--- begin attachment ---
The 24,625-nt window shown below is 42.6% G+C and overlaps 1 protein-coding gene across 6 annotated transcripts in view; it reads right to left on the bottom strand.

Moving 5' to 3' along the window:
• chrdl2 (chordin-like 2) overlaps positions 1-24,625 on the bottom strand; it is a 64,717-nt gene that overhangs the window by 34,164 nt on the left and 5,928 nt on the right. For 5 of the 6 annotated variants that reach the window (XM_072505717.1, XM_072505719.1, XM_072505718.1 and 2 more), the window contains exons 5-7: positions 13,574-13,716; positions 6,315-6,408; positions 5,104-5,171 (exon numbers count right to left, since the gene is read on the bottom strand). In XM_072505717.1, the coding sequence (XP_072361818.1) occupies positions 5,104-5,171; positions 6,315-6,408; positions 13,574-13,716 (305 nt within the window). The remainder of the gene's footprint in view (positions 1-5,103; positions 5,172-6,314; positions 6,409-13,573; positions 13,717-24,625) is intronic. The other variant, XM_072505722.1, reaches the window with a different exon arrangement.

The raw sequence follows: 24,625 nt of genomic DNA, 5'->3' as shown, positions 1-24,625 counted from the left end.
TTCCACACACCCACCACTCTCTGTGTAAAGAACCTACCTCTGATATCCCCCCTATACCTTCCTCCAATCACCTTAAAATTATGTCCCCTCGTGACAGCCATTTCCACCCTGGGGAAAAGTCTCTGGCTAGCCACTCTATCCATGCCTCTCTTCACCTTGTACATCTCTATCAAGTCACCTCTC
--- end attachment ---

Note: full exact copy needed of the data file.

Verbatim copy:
The 24,625-nt window shown below is 42.6% G+C and overlaps 1 protein-coding gene across 6 annotated transcripts in view; it reads right to left on the bottom strand.

Moving 5' to 3' along the window:
• chrdl2 (chordin-like 2) overlaps positions 1-24,625 on the bottom strand; it is a 64,717-nt gene that overhangs the window by 34,164 nt on the left and 5,928 nt on the right. For 5 of the 6 annotated variants that reach the window (XM_072505717.1, XM_072505719.1, XM_072505718.1 and 2 more), the window contains exons 5-7: positions 13,574-13,716; positions 6,315-6,408; positions 5,104-5,171 (exon numbers count right to left, since the gene is read on the bottom strand). In XM_072505717.1, the coding sequence (XP_072361818.1) occupies positions 5,104-5,171; positions 6,315-6,408; positions 13,574-13,716 (305 nt within the window). The remainder of the gene's footprint in view (positions 1-5,103; positions 5,172-6,314; positions 6,409-13,573; positions 13,717-24,625) is intronic. The other variant, XM_072505722.1, reaches the window with a different exon arrangement.

The raw sequence follows: 24,625 nt of genomic DNA, 5'->3' as shown, positions 1-24,625 counted from the left end.
TTCCACACACCCACCACTCTCTGTGTAAAGAACCTACCTCTGATATCCCCCCTATACCTTCCTCCAATCACCTTAAAATTATGTCCCCTCGTGACAGCCATTTCCACCCTGGGGAAAAGTCTCTGGCTAGCCACTCTATCCATGCCTCTCTTCACCTTGTACATCTCTATCAAGTCACCTCTC